This is “Prerequisite 3: Poise”, section 2.4 from the book Job Searching in Six Steps (v. 1.0).
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The way you dress, carry yourself, and physically behave also communicate your job potential. Your nonverbal communication either supports the things you say and how you say them, or it undermines you. If you are an articulate, well-spoken person but dress in a sloppy manner, slouch, and fidget, then your actions belie your verbal communication. Therefore, poise goes hand in hand with communication as a fundamental prerequisite for your search.
What you wear to different job search functions signals neatness, professionalism, and understanding of general business protocol. A business suit in a dark neutral color is the standard. Black, blue, brown, and gray are neutral colors. Some industries and specific companies within industries dress more casually, so it’s important to consult an experienced person in the specific industries and companies that interest you for the most relevant guidelines. For example, in media and fashion, your dress is a signal of how much you know and can fit into that field. A dark suit would be too bland and look out of place at a fashion-forward company.
For general functions, such as career fairs or professional mixers, stick to proper business attire. Even if there are a range of dress options in attendance, it’s best to be more formally dressed. In addition, most job seekers look more professional and put together with a business suit. You probably will carry yourself more professionally, have better posture, and be more alert in a business suit than in casual attire.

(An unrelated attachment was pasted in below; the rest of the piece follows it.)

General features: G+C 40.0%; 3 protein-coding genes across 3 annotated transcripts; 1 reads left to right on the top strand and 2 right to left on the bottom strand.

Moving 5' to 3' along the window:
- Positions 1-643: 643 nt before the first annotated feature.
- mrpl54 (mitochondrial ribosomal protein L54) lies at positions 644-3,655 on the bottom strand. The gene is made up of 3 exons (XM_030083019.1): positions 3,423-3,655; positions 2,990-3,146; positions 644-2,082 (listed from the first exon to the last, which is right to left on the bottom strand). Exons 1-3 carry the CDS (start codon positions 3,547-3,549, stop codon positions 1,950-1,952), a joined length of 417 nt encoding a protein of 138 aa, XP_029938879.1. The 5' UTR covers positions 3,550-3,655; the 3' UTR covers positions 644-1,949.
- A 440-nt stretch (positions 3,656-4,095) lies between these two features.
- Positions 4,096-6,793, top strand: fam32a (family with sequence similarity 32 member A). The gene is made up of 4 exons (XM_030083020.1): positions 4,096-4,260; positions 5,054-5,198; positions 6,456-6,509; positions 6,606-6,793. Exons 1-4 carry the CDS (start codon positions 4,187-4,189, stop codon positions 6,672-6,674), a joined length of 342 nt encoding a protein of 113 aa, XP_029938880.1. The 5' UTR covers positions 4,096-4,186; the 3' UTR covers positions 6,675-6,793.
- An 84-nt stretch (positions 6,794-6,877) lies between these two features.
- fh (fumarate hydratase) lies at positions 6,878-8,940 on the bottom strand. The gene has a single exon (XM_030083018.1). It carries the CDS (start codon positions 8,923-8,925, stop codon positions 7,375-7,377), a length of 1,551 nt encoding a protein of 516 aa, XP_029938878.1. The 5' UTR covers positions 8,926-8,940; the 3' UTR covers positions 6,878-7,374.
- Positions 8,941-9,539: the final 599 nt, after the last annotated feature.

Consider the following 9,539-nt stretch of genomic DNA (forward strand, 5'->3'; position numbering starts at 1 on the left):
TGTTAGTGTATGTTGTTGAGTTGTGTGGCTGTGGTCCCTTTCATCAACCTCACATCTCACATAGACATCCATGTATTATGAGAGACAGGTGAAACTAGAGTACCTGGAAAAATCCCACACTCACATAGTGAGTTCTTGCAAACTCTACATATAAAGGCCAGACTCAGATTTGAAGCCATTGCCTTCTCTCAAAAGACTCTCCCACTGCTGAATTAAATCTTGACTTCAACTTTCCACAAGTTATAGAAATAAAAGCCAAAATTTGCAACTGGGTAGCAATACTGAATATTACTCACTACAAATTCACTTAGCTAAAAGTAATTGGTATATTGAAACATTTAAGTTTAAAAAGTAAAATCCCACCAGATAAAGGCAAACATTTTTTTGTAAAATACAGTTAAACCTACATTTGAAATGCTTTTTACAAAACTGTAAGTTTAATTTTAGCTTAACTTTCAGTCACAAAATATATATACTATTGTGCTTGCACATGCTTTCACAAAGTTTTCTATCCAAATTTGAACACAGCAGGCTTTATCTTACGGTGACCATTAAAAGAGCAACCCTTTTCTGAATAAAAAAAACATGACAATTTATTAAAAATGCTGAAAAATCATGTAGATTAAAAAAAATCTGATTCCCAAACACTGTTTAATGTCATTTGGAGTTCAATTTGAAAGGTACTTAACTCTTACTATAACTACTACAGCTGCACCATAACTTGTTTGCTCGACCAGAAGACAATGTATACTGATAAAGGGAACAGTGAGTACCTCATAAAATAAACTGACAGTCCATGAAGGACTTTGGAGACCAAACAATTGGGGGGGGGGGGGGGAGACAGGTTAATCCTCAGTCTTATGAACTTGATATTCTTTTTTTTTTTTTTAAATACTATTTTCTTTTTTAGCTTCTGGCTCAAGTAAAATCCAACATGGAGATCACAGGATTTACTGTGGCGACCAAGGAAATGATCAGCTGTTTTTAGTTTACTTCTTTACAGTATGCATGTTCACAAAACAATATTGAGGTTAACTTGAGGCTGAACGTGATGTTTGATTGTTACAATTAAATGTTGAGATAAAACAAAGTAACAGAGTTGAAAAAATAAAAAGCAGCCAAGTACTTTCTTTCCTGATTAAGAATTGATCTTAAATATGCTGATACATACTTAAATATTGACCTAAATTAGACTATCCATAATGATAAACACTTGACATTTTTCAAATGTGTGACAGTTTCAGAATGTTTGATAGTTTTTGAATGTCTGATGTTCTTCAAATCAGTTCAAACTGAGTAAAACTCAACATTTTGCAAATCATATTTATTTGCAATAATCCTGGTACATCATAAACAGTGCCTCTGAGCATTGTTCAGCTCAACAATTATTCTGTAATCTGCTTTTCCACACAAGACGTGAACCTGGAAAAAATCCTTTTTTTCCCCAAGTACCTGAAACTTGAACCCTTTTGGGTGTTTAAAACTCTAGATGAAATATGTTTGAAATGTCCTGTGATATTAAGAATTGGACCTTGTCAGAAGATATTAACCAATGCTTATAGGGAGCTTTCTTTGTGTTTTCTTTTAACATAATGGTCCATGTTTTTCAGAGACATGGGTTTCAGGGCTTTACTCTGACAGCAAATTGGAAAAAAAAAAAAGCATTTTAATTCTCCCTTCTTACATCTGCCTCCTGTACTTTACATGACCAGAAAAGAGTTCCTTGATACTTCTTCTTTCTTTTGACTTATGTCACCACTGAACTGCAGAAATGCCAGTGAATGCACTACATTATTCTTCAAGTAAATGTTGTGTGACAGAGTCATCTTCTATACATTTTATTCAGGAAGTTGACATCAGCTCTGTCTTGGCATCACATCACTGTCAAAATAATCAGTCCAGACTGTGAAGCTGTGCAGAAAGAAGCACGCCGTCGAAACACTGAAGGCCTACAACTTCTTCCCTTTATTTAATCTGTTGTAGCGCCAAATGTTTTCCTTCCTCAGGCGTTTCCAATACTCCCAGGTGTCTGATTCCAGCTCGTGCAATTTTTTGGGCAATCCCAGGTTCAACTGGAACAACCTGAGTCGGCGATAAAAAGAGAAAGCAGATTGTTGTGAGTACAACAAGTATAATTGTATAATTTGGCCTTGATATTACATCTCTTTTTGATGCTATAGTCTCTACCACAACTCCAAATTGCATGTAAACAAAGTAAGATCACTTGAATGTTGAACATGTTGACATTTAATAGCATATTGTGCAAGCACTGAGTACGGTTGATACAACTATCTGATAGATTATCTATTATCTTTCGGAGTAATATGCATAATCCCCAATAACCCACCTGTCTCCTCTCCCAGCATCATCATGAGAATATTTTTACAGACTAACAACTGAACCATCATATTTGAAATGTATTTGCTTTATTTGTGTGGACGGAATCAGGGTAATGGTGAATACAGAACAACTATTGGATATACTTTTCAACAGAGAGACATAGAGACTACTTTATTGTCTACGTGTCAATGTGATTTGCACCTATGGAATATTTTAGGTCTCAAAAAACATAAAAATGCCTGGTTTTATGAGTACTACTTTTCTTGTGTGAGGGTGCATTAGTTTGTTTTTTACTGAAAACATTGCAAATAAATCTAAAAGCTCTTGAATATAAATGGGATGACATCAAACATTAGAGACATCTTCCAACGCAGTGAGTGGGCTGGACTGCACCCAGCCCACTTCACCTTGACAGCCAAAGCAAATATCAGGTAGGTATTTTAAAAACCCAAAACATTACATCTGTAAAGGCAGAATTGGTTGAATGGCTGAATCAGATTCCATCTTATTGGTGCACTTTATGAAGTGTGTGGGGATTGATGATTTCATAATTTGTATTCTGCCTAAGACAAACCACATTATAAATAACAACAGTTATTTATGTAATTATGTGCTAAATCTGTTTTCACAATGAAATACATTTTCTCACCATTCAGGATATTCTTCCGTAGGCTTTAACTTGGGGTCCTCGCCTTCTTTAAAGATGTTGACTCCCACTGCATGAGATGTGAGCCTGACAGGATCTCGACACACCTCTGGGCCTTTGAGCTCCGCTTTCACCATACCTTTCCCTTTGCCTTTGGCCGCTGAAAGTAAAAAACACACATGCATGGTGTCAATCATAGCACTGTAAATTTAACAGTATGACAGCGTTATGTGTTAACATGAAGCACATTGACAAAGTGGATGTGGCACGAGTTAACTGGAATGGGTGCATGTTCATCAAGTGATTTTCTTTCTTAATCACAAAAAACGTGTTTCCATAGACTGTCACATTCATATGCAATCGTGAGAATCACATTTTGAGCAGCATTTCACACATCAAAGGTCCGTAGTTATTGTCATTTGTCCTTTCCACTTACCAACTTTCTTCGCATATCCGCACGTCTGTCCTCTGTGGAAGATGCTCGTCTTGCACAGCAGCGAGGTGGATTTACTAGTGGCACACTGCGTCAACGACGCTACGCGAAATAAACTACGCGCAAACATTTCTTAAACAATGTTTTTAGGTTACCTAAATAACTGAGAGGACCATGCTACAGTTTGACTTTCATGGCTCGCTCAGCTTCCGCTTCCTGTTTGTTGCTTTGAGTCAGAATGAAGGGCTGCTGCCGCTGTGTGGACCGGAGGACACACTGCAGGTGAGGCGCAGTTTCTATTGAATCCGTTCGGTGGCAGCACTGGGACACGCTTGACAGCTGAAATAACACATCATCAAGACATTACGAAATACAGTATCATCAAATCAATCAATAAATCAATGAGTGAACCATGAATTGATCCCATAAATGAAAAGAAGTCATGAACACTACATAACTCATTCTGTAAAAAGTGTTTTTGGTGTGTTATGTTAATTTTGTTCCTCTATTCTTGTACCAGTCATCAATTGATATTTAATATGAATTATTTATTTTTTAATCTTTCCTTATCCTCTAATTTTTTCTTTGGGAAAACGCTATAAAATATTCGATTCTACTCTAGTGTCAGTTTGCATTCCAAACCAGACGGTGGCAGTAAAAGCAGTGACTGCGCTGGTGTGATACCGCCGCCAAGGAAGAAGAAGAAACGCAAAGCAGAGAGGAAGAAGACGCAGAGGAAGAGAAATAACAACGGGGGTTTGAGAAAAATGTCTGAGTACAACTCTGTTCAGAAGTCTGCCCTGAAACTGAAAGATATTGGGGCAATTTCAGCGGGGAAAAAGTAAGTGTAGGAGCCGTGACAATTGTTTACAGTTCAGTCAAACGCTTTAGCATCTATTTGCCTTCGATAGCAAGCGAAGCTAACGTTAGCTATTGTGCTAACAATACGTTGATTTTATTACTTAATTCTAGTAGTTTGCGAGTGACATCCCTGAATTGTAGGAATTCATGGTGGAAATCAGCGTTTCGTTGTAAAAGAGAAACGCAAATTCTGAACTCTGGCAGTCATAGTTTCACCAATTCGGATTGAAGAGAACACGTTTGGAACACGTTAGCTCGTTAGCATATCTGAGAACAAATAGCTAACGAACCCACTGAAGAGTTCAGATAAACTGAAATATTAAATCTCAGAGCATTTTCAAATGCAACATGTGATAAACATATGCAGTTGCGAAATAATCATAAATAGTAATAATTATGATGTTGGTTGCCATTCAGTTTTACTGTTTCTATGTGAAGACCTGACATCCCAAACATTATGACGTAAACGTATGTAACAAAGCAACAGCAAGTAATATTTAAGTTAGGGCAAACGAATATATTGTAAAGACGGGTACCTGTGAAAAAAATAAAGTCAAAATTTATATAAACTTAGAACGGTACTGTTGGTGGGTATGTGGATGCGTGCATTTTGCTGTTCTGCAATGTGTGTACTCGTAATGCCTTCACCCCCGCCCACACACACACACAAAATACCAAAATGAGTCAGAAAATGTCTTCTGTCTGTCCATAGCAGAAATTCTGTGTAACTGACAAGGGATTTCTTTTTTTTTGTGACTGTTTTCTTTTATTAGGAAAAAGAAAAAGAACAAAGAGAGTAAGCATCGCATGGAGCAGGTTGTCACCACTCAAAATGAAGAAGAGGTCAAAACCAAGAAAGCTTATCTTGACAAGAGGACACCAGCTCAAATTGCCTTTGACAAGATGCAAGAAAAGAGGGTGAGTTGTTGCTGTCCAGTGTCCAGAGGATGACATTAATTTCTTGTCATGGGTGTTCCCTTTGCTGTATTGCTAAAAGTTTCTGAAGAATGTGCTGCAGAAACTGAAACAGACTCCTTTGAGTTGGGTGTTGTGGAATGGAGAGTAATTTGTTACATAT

If you are attending an event or an interview where business casual is stipulated, this is still neater and more formal than casual attire. Khakis rather than jeans, dress slacks and a sport coat for men, and a sweater set for women are some examples of business casual.
Here is a checklist of things to remember about dressing professionally:
If you have a great suit but you slouch, that is an incomplete package. Good posture, steady eye contact, and a firm handshake are additional fundamentals to the job search process. Even if you think this is common sense, don’t assume that you will be 100 percent put together once your search starts. If you are not used to dressing professionally and interacting with people in a formal business context, then you may have a weak handshake or poor eye contact and not realize it. Before you get busy with interviews, see if you can attend a business event just as a practice run.
Here is a checklist of things to remember about carrying yourself professionally:
You might look great, carry yourself well, and speak eloquently, but you also communicate with physical gestures and other nonverbal cues. Pay attention to how you use your body during conversations and meetings. You might find that you can’t sit still for long periods of time or that you use a lot of distracting hand gestures. You might be too still and miss opportunities to accentuate points with a nod of the head or finger movement.
Some recruiter pet peeves include the following:
Start practicing good manners now so these habits are ingrained behaviors before your job search.